National Breast Cancer Awareness Month: The Community Cure
In my January blog post, I mentioned that watching numerous loved ones suffer through this devastating disease inspired us to join two of our favorite things: supporting a cause we believe in and growlers that remind us why and for whom we do.
One of those remarkable ladies includes my friend, Jenny Bates, a talented writer and all-around wonderful person, who recently joined the PGC team as a copywriter and blogger.
Jenny graciously accepted my invitation to share her experience in honor of National Breast Cancer Awareness Month. What follows below is Jenny's account of how she discovered joy and experienced community in the midst of her "cancer disaster".
The Community Cure
A couple weeks back, a certain social media platform pointed out that One Year Ago Today! I completed radiation.
I sat in my oncologist’s reception area cruising my phone, waiting to have my blood drawn, then meet with the good doctor. Waiting to detail all the ways my cancer suffering lingered. Hoping said blood would have nothing terrifying to say.
I stared at the image of a dazzling hot pink certificate of completion accompanying the post, praising my “courage, determination, and good nature.” I had splashed it online because I wanted my people to know. I couldn’t call it done without them.
Way back in November 2014, I reacted to my diagnosis in true Jerry-Maguire-ish form: I flipped out and announced, “I have breast cancer! Who’s coming with me?!”
I’ll admit I was hazy on the decorum expected of one bequeathed a cancer announcement at 4:30 on a Friday afternoon. My people had to know, but each Declaration of Cancer felt like a stab to my knot-gorged gut. Big-picture panic: Was this my final chapter, The End? Slightly less-big-picture anxiety: Would anyone come with me and my uninvited chest-guest to find out?
Indeed, they would, almost without fail, and with them the questions, “What can I do? What do you need? How can I help?”
Overwhelming kindness and compassion filled every conversation like a tap left running, the pint glass of my life overflowing with the enormity of it all. Sometimes I managed to catch a taste pour of an answer: macaroni and cheese, a financial weight lift, a hug. But most of the time, short of rewriting my bitter personal-health recipe, I had no idea.
But my people did. They bound together to hold me: I never spent a chemo treatment alone; meals arrived several times a week; gifts began to pour in, symbols of my fight for survival.
Some of Portland’s most exceptional artists and craftspeople, my partner, friends, friends of friends, organized an art fundraiser that packed Basic Space gallery for hours and allowed me to work less while I healed from my treatments. Gratitude felt like a thimble of a word, fortunate as well, both too small to carry what flooded me.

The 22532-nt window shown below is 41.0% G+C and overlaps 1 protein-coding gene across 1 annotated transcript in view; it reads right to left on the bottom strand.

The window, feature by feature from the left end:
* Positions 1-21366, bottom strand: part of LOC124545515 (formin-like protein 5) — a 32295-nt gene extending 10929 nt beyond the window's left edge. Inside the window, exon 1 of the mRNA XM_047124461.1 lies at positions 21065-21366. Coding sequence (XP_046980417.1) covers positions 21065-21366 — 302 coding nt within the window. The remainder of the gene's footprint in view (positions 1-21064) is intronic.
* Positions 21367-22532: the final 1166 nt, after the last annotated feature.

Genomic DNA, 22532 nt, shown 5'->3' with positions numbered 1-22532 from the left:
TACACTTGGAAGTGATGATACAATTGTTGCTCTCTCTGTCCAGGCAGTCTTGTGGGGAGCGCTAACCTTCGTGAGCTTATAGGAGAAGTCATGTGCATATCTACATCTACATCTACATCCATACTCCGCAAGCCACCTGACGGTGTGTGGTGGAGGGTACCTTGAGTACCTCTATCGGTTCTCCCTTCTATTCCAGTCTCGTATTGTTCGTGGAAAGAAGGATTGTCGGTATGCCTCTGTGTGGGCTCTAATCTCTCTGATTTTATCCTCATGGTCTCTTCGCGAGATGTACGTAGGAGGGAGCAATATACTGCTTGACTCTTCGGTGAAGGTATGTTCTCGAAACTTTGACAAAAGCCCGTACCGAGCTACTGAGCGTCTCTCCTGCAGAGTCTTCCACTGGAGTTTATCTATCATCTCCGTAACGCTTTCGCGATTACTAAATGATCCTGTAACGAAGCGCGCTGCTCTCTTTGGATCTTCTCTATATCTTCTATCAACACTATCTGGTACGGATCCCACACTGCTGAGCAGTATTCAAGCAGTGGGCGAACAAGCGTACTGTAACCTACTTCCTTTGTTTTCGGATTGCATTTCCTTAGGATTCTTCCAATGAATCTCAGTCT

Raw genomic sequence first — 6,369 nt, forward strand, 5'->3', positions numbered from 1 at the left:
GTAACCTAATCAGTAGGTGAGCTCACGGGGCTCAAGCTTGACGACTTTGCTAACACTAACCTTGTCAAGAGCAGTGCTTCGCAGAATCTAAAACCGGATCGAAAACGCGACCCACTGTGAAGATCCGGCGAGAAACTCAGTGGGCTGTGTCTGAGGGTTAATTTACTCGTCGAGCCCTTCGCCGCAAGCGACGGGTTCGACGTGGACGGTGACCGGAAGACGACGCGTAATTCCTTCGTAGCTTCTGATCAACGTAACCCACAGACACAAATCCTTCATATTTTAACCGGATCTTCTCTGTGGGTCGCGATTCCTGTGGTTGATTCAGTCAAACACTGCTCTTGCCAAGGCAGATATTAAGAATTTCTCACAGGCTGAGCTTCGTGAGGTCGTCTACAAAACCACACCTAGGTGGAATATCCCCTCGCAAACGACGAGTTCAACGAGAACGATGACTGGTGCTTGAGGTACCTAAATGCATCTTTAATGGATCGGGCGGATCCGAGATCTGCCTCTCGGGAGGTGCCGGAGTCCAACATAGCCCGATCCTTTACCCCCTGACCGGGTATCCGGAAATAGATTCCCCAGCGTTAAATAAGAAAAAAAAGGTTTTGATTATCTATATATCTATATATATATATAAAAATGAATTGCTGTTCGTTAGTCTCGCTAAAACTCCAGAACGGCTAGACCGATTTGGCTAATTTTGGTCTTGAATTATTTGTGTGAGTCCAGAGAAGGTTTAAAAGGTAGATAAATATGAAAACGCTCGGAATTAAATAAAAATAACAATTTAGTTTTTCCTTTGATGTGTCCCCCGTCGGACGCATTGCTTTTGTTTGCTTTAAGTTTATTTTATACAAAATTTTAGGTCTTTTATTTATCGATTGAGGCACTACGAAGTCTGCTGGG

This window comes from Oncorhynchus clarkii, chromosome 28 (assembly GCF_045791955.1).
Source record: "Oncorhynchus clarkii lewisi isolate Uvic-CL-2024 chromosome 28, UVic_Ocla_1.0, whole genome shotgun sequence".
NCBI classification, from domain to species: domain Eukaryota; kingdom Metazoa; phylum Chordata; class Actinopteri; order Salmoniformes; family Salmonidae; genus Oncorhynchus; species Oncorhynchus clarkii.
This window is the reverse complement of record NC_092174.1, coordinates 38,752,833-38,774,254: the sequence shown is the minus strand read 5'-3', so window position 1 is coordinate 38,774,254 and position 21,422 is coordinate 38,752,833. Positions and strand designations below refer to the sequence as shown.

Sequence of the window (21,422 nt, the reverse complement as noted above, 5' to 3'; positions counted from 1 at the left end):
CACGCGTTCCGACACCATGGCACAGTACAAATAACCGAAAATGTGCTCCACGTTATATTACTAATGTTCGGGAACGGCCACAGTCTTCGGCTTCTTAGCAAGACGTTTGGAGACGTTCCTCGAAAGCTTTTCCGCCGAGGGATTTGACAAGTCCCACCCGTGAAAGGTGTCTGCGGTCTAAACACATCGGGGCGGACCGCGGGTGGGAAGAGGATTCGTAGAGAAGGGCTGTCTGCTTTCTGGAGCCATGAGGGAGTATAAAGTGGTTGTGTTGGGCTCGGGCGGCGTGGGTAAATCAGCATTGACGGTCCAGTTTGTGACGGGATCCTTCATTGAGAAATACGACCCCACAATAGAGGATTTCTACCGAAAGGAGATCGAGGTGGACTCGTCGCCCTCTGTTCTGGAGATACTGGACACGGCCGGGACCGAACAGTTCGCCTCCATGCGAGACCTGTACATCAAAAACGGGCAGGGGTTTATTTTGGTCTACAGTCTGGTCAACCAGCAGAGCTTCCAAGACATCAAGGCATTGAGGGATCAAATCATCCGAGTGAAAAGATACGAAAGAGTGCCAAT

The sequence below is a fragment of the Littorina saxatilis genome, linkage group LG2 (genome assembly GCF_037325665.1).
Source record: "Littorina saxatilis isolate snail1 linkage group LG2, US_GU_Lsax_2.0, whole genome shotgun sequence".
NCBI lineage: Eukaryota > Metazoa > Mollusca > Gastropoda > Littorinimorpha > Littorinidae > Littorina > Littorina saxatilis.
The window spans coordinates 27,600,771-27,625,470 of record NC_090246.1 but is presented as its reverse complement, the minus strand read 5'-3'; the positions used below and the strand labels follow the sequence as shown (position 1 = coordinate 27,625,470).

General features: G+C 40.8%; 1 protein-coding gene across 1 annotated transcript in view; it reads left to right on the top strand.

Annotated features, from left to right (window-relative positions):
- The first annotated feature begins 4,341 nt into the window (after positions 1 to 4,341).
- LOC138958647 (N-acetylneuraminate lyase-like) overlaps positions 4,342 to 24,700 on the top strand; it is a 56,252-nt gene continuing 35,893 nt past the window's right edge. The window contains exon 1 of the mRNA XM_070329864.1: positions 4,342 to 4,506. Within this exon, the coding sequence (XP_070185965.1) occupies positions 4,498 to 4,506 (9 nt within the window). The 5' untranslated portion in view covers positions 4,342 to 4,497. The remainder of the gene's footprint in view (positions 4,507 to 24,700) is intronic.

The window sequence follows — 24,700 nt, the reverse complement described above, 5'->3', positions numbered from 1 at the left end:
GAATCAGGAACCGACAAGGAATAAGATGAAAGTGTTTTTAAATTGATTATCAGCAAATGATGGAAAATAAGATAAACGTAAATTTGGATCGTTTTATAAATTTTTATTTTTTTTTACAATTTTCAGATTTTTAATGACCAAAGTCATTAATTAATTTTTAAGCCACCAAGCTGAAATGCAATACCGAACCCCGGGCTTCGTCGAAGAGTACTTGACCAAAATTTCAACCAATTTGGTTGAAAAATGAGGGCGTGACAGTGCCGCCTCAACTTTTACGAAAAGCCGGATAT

Sitting in my oncologist’s office that day, my hand hovered, ready to click, as the perky and mindful social network suggested that I again share my “good nature.” I wanted to re-post it, to remind myself and my people that I had survived radiation. It seemed important, the thing to do. Instead, I closed my browser and shut off my phone.
As I glanced around the too-full waiting room, each patient, caregiver, and loved one struggling through their own version of the breast cancer fiasco, I knew that if I unearthed that moment, if I said something True about it, I would have to fess up: that nearly two years after my diagnosis, after my major treatments became the things of social media memories, after my hair grew back and rosy cheeks returned, even as I write this, I still long to say, “Who’s coming with me?”
And worst of all, I would have to accept the physical, cognitive, and emotional limitations that haunt my daily life, that I haven’t reached the end. I couldn’t bear admitting that to myself, much less those who had done so much for me. So I didn’t.
But I also knew that from Diagnosis Day I’d promised myself I wouldn’t mask my cancer disaster, that I would speak and speak truth about my experience. Because from that worst day grew some of the greatest joy I’ve ever experienced: the joy of watching a community come together for something that mattered to them collectively, all else aside. And driving home from my appointment, I couldn’t deny that a community built on love and support crumbles when one of its members hides.
So, this is me un-breaking that promise. This is me inviting you to join my people, and if you have a breast cancer community of your own, to acknowledge the joy, as well as the pain, that comes with becoming a card-holding member.
This is me telling you that no act of support goes unnoticed, from a thinking-of-you text to a donation that helps fund research to find a cure. That not knowing what to do is OK, that doing nothing is not, and that what we do can change a life.
In honor of National Breast Cancer Awareness Month, PGC and several partners have organized a few ways you can help us raise funds for NBCF. Learn more.